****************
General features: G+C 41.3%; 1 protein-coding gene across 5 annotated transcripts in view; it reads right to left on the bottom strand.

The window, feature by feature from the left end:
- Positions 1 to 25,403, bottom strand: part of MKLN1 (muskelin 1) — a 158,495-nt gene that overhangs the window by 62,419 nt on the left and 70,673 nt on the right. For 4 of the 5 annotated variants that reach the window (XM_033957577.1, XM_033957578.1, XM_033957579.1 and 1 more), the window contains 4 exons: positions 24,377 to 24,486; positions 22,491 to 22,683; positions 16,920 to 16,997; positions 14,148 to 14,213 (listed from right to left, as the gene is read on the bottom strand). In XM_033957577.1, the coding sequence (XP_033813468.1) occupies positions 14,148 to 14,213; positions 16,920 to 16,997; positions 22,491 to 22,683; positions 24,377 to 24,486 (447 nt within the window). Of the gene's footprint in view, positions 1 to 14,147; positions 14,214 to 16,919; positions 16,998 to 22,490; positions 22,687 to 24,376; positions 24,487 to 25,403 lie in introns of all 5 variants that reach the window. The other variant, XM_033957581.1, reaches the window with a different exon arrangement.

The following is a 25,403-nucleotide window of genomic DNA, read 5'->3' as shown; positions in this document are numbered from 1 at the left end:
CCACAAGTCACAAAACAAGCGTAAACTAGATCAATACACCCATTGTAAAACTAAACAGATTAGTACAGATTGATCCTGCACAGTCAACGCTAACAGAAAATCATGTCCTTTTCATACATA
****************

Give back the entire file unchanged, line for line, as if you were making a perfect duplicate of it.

General features: G+C 41.3%; 1 protein-coding gene across 5 annotated transcripts in view; it reads right to left on the bottom strand.

The window, feature by feature from the left end:
- Positions 1 to 25,403, bottom strand: part of MKLN1 (muskelin 1) — a 158,495-nt gene that overhangs the window by 62,419 nt on the left and 70,673 nt on the right. For 4 of the 5 annotated variants that reach the window (XM_033957577.1, XM_033957578.1, XM_033957579.1 and 1 more), the window contains 4 exons: positions 24,377 to 24,486; positions 22,491 to 22,683; positions 16,920 to 16,997; positions 14,148 to 14,213 (listed from right to left, as the gene is read on the bottom strand). In XM_033957577.1, the coding sequence (XP_033813468.1) occupies positions 14,148 to 14,213; positions 16,920 to 16,997; positions 22,491 to 22,683; positions 24,377 to 24,486 (447 nt within the window). Of the gene's footprint in view, positions 1 to 14,147; positions 14,214 to 16,919; positions 16,998 to 22,490; positions 22,687 to 24,376; positions 24,487 to 25,403 lie in introns of all 5 variants that reach the window. The other variant, XM_033957581.1, reaches the window with a different exon arrangement.

The following is a 25,403-nucleotide window of genomic DNA, read 5'->3' as shown; positions in this document are numbered from 1 at the left end:
CCACAAGTCACAAAACAAGCGTAAACTAGATCAATACACCCATTGTAAAACTAAACAGATTAGTACAGATTGATCCTGCACAGTCAACGCTAACAGAAAATCATGTCCTTTTCATACATA